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Indian Scientists Evaluate Cloned Fish Quality

by 5m Editor
26 June 2009, at 1:00am

INDIA - Indian scientists have begun demonstrating the superiority of cloned fish, chiefly in yield and quality, over regular ones, as well as evolving a blueprint to test their bio-safety.

According to LiveMint, even as genetically modified brinjal—the first transgenic food crop to be available in India—has reached the final stage of field trials, scientists at the Centre for Cellular and Molecular Biology (CCMB), a prominent Hyderabad-based research institution, have taken the first steps to steer genetically modified (GM) fish—now confined to their labs—to Indian plates.

They have begun the process of demonstrating the superiority of these fish, chiefly in yield and quality, over regular ones, as well as evolving a blueprint to test their bio-safety, reports the news organisation.

Though the genetic engineering approval committee has detailed guidelines and protocol for testing the safety of genetically engineered crops, none exists for genetically modified animals.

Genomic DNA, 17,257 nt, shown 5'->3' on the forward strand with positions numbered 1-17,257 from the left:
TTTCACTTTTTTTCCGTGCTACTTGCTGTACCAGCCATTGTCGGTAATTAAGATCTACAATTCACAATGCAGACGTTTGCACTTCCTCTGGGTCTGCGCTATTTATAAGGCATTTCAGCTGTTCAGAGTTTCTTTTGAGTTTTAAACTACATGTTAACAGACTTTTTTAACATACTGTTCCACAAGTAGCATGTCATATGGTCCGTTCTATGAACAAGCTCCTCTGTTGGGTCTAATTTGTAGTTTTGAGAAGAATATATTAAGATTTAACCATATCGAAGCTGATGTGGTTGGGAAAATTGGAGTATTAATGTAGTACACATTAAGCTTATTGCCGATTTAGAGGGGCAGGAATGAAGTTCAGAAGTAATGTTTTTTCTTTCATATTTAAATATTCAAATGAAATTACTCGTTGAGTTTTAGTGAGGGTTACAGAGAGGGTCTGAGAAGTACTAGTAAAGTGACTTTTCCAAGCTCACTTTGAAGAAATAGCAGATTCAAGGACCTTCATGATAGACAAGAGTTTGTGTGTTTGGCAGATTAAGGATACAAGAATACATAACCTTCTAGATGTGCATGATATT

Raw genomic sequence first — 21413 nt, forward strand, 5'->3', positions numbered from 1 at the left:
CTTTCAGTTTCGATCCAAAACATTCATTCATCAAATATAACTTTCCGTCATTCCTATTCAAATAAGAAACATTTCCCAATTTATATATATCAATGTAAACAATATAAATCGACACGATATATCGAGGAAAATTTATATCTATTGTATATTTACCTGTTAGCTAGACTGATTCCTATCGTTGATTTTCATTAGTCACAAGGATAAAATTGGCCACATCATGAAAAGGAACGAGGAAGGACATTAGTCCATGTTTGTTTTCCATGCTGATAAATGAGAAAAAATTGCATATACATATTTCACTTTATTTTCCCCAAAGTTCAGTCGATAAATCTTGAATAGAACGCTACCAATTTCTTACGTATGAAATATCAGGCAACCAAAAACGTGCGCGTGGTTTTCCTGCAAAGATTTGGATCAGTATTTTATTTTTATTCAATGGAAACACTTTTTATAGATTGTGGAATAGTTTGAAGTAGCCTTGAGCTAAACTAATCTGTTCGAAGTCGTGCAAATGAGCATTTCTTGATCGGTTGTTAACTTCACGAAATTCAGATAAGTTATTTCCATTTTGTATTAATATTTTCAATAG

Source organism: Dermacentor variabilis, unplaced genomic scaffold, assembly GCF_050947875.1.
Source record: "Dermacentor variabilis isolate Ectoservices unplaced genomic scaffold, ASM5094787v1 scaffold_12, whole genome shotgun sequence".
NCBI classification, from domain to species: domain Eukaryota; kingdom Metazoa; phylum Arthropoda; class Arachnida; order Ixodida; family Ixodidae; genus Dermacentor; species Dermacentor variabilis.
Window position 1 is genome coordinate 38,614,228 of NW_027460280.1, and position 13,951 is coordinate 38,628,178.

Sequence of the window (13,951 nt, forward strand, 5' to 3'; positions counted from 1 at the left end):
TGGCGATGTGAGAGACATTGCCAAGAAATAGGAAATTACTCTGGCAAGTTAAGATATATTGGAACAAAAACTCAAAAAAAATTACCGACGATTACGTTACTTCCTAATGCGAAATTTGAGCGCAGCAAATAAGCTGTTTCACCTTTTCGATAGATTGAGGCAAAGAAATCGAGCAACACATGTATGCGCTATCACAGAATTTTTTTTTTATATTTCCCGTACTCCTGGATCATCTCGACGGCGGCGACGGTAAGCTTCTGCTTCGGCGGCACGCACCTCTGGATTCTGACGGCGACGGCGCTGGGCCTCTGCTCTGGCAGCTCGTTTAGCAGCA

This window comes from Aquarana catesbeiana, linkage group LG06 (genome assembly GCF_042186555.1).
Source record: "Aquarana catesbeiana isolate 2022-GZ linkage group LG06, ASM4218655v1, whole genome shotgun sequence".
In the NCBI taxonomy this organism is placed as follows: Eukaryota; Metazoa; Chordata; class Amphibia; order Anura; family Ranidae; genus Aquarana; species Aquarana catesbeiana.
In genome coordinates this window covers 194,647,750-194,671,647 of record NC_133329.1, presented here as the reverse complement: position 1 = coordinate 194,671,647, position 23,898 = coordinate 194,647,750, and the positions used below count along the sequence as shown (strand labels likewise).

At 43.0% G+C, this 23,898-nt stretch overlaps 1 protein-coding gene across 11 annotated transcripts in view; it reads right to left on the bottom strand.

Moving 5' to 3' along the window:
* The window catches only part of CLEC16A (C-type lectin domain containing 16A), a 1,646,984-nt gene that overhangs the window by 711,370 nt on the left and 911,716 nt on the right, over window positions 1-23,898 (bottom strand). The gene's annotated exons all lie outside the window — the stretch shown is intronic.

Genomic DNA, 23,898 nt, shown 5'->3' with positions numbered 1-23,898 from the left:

The fish in question is the popular variety of carp, known as rohu—the most farmed, and among the most widely consumed fish in India. With genetic manipulation, the scientists say they can increase production “manifold” and in half the time that it usually takes for these fish grow to consumable size.

“Each pair of fish lays lakhs of eggs. These modified fish can now lay as many eggs in one-and-a-half years, as the normal fish do in three years,” Lalji Singh, director, CCMB told LiveMint. However, the exact numbers and yield potential would be determined only after the trials were done, he added.

5m Editor